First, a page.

I haven't been too kind in my appraisal of Hot Press over the years. I guess I'll never be a fan of the magazine and its propensity to over-praise local music, and sometimes my criticism has extended to some of the title's better known journalists.
But it's time for some redress now. I've just finished the debut novel from Hot Press staffer Peter Murphy -- someone I've met the odd time on the beat -- and this is probably as good a forum as any to say how hugely impressed I was with it. John The Revelator is as assured a debut as I've read in years and Murphy has created a cast of characters that will live long in the memory.
The book is set in rural Ireland in contemporary times and centres around the relationship between the narrator, a sensitive, clever teenager with an unhealthy interest in parasitic life, and his Bible-spouting, good-hearted mother suffering from fading health. Their relationship is brilliantly captured, often movingly so.
Clearly, Murphy has been heavily influenced by the world created by Patrick McCabe and one of the characters, the nosey, creepy Mrs Nagle isn't a million miles away from The Butcher Boy's sinister Mrs Nugent. But the novel has a singular quality too and Murphy's hyper-real rural Irish world is captivating.
Fellow Wexford writer Colm Toibin and Roddy Doyle donate generous quotes on the dust jacket, so Murphy is in exalted company indeed. And the praise isn't misplaced -- this is a startling first novel, a remarkable statement of intent. It's published by Faber and well worth investigation.
- The horrendous war-mongering sanctioned by the Israeli Government in recent months has inflamed most right-thinking members of society. Thousands of innocent Palestinians have been killed.
Next weekend sees an eclectic collection of local musicians playing a pair of shows in Dublin's Vicar Street with all proceeds going to Tuesday's Child, the Irish-based charity which is helping children affected by the bombing in Gaza. Among those playing for free are Neil Hannon of Divine Comedy, Lisa Hannigan, Liam O Maonlaoi, Mary Black and Kila.
Here's Neil Hannon on why he's getting involved: "The all-out war waged by Israel on the men, women and children of Gaza has been utterly horrific, wholly disproportionate and tantamount to a war crime. When will the world's leaders stop talking and start acting to prevent the needless deaths of more children."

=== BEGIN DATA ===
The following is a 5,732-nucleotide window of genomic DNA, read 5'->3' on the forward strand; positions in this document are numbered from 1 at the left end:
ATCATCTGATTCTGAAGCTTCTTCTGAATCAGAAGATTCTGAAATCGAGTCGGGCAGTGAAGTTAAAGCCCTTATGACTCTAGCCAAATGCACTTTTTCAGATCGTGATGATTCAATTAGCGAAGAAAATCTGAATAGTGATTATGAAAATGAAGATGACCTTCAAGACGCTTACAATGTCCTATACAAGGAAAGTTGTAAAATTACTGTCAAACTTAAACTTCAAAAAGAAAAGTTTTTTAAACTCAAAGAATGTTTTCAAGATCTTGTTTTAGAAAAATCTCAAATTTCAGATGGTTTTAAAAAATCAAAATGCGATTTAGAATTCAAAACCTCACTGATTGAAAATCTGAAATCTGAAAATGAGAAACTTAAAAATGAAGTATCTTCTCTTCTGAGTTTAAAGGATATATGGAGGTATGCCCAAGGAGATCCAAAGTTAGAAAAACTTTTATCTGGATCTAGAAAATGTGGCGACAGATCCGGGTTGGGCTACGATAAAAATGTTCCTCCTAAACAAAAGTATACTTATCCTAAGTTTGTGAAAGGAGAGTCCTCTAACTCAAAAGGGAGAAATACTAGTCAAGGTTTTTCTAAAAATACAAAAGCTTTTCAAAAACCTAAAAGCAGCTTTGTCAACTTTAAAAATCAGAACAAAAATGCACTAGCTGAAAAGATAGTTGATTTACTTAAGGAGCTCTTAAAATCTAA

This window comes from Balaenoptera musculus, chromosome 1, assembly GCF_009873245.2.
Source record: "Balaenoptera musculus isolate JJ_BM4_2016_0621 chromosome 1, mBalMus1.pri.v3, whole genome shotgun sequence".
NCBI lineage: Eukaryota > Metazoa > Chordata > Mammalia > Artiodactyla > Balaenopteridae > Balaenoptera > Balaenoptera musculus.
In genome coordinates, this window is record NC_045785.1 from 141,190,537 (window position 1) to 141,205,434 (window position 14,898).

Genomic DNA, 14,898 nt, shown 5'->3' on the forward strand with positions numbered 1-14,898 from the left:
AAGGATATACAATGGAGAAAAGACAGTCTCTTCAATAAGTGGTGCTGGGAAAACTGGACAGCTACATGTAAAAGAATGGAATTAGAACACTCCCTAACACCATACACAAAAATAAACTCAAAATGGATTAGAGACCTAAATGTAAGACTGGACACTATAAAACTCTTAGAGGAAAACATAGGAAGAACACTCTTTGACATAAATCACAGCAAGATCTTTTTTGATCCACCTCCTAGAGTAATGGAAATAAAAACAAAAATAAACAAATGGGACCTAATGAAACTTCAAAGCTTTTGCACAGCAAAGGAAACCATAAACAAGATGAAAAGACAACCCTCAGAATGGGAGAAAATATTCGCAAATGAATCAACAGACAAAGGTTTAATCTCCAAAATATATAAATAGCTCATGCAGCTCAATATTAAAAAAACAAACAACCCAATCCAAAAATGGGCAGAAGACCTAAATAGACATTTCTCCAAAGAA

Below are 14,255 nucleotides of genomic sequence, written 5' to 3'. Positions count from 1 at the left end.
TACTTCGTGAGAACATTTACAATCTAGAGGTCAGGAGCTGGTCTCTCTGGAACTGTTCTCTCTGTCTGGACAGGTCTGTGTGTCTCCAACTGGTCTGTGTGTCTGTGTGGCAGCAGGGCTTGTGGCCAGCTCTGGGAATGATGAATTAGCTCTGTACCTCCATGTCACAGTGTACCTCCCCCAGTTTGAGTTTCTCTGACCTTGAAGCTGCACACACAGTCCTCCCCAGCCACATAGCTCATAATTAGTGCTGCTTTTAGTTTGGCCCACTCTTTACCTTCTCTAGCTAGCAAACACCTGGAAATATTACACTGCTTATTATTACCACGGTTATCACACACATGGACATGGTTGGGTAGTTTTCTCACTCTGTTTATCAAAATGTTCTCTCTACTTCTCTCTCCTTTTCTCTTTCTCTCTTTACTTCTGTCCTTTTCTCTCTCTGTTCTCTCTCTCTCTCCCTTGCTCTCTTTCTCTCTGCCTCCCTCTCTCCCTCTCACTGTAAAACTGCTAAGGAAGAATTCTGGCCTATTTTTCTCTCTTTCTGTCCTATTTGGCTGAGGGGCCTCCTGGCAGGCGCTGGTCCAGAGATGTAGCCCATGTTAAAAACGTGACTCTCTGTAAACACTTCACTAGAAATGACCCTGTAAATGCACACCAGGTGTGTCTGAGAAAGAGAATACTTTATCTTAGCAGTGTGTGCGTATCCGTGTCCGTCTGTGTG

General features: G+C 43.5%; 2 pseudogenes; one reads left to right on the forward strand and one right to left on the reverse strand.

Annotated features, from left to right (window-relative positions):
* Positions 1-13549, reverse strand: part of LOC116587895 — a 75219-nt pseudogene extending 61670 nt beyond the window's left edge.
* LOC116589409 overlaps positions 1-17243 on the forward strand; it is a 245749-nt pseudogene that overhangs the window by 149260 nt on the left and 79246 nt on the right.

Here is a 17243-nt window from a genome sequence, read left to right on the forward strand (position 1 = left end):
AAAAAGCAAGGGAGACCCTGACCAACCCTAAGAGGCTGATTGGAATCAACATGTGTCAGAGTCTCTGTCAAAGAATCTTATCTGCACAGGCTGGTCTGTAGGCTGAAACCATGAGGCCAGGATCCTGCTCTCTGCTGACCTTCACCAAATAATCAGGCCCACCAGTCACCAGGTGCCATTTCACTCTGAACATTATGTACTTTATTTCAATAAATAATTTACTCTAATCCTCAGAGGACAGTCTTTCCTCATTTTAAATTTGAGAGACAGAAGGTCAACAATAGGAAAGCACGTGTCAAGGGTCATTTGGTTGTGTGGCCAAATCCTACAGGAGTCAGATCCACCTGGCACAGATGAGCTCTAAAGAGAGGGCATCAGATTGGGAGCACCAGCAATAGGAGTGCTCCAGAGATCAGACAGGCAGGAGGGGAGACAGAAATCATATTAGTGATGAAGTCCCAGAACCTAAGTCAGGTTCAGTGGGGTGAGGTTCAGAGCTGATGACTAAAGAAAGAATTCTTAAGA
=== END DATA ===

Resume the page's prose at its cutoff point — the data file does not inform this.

Tuesday's Child founder Orla Sheehan, who was instrumental in bringing out the Tuesday's Child fundraising album last year, says: "We are devastated by the recent conflict and the slaughter of so many innocent children and young people. I visited the strip in September 2008 and have never witnessed a violation of human rights like Gaza.
"Since December 27th, some of the children we were feeding have been killed; others have died slowly of starvation and dehydration. Hundreds of others are seriously injured, many are orphaned and have lost siblings and thousands have been left homeless. No child in this conflict will be left unscarred."
Tickets cost €25.
- Those fine purveyors of the classic pop song, Pugwash, have signed a five-year UK deal with Ape, the label run by XTC mainman Andy Partridge.
Partridge and the Dublin band, led by the irrepressible Thomas Walsh, are no strangers, having collaborated together frequently in the past.
The first fruits of the union will be Giddy, a career-spanning collection of songs, which Partridge is selecting. That will be followed later in the year by the cross-channel release of 2008's Eleven Modern Antiquities (the band's consistently strong third album), which will include bonus tracks and new artwork.
- RTE's new digital and internet rock radio service, 2XM, has added two new shows to its schedule: Making Waves, airs every Monday at 7pm (repeated Thursday at 11am), offering "guaranteed Irish content"; BalconyTV Radio Hour, more intriguingly, will broadcast on Tuesdays at 8pm and boasts a wireless version of the live web sessions that have become legends in their own lunchtimes.
For those not in the know, BalconyTV is the brainchild of Stephen O'Regan, Tom Millett and Pauline Freeman. Over the past few years, the trio have coaxed a huge number of local talents to play acoustic shows on their titular balcony which can be found in Dame Street, in Dublin's city centre.